All Natural & Organic Soy Products have been a part of the standard diet in China, Japan, Indonesia, and other countries for centuries.
In these countries, it is known from personal experience that soy products can play an important role in disease prevention.
On the other hand, heavily-processed, genetically-manipulated (non-organic) soy, or overuse of soy can be unhealthy.
By sampling traditional dishes from Japan, China and Indonesia, it can be seen that soy products make up a small to moderate part of the diet.
Vegetables, whole grains, lean meats (e.g., fish), other legumes, etc. make up much of the diet. Such a balanced diet with the addition
of ocassional use of small amounts of soy products provides the maximum health-building and disease prevention benefits.
It is best to avoid getting sucked into any future "soy supplement hype" and stick to ocassional, small intake of healthier
organic soy products such as tofu, tempeh, miso, soy milk, natto, tamari and shoyu.
High Protein Content.
Traditional soy products such as tofu, tempeh, and soy milk are very high in protein. Tempeh has the highest
percentage of protein of the traditional soy products providing approximately 22 grams of protein for each 4
ounce (113 gram) serving. Tofu provides approximately 9 grams of protein for a similar small serving size.
Recommended Dietary allowance of protein for adult males (aged 25-50) is appoximately 63 grams and 50 grams for adult females
(aged 25-50). Soy products can provide a significant portion of one's daily protein needs.
It is important to keep in mind, however, that the balance of amino acids (protein building blocks) in soy is not the same as meat.
Because soy foods do not have an ideal balance of amino acids, some experts recommend taking in a little extra soy foods and/or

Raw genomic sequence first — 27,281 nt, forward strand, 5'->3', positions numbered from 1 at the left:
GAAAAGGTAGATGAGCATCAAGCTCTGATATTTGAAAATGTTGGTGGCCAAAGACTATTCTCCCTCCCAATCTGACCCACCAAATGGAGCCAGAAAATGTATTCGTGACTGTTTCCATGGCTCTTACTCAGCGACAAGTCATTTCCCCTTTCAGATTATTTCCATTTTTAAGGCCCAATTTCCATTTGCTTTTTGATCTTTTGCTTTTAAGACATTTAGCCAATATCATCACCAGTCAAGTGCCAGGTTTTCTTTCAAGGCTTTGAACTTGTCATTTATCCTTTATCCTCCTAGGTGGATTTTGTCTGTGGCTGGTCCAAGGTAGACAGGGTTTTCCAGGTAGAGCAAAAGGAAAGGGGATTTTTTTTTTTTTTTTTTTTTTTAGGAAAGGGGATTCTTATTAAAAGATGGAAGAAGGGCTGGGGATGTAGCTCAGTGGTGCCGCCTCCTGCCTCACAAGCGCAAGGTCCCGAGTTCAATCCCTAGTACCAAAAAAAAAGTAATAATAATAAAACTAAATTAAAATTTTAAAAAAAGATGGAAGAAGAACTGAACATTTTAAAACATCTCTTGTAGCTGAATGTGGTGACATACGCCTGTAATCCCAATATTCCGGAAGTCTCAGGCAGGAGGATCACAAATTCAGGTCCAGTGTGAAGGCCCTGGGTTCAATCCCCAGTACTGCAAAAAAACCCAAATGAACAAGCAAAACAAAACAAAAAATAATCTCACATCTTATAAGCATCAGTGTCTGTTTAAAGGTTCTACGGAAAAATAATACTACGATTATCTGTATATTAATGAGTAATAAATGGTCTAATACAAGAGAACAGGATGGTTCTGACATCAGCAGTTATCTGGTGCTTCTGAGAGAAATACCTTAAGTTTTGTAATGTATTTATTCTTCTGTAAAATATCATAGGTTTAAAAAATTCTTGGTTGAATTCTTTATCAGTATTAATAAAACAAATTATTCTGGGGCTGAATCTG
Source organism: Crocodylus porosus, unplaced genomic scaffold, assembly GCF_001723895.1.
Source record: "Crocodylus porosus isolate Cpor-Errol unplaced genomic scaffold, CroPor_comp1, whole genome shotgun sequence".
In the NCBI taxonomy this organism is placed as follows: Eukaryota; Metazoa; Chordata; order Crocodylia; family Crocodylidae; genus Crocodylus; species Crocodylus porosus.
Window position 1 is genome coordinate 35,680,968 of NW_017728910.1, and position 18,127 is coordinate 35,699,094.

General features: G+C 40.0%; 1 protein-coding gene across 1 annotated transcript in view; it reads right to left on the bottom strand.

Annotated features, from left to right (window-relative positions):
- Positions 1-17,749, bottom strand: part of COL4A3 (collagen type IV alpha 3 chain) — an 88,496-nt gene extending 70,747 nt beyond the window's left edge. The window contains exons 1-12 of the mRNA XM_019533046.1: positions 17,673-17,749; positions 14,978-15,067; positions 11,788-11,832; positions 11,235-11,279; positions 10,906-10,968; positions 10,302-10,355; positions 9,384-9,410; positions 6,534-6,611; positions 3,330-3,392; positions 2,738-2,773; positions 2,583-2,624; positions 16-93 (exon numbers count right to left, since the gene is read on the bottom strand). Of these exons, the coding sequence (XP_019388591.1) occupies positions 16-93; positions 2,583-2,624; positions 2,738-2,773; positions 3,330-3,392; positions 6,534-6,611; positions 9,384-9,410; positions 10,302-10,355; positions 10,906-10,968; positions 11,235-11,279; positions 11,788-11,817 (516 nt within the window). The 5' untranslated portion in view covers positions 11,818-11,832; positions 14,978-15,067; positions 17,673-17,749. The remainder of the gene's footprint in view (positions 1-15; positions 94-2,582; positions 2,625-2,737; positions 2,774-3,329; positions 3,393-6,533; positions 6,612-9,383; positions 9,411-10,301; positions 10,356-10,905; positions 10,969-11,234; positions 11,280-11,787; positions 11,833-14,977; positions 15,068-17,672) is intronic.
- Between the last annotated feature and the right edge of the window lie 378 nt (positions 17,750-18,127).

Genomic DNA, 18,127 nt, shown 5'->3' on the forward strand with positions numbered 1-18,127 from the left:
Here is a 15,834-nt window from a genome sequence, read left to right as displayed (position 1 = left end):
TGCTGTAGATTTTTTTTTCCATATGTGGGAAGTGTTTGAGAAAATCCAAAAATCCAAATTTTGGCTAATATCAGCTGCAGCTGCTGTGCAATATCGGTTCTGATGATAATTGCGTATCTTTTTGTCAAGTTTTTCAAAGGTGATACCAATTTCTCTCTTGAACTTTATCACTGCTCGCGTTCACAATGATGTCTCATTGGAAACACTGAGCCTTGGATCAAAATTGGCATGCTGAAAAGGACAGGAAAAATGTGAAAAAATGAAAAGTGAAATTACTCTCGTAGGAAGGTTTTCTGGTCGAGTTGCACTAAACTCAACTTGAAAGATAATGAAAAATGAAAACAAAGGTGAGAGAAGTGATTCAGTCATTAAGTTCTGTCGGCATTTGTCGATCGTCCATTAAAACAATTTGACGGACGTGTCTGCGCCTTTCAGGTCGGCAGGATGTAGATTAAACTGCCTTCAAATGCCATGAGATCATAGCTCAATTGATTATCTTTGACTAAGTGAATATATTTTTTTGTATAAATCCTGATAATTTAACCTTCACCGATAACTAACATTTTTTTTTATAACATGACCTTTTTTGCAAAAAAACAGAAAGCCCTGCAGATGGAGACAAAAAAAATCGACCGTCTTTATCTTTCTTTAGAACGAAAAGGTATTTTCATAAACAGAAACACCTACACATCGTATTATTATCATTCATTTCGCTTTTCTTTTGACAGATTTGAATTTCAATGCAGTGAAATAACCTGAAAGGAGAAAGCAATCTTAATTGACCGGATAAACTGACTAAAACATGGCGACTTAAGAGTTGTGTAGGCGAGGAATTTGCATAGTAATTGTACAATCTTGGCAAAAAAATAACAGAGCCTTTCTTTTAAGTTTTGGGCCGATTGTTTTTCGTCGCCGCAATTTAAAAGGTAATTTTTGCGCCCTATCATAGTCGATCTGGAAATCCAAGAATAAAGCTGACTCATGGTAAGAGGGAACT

combining soy products or legumes with a whole grain dish at meals where other protein ( e.g., eggs, fish) is not eaten.
The amino acids in whole grains combine well with amino acids in soy and legumes to make a more ideal balance of amino
acids. Other legumes, nuts, and lean meats (e.g., fish) can provide are healthy sources of protein.
It is best not to
rely soley on soy foods for protein.
Helps to Prevent Cancer of the Breast, Prostate, Colon and Uterus (Endometrium).
Several recent scientific studies have shown that a regular intake of traditional soy foods may help to prevent breast cancer,
prostate cancer and colon cancer. Recent study related to soy products and prostate cancer determined that:
"...soy products were found to be significantly protective ... with an effect size per kilocalorie at least four times
as large as that of any other dietary factor."
Researchers believe that the cancer protective effects from soy are due to the group of plant chemicals known as
isoflavones, particularly genistein and daidzein. It is theorized that these isoflavones prevent cancer by inhibiting the growth of
existing tumor cells (as opposed to preventing the development of tumor cells).
One epidemiological study showed that individuals who had high amounts of soy isoflavones measured in their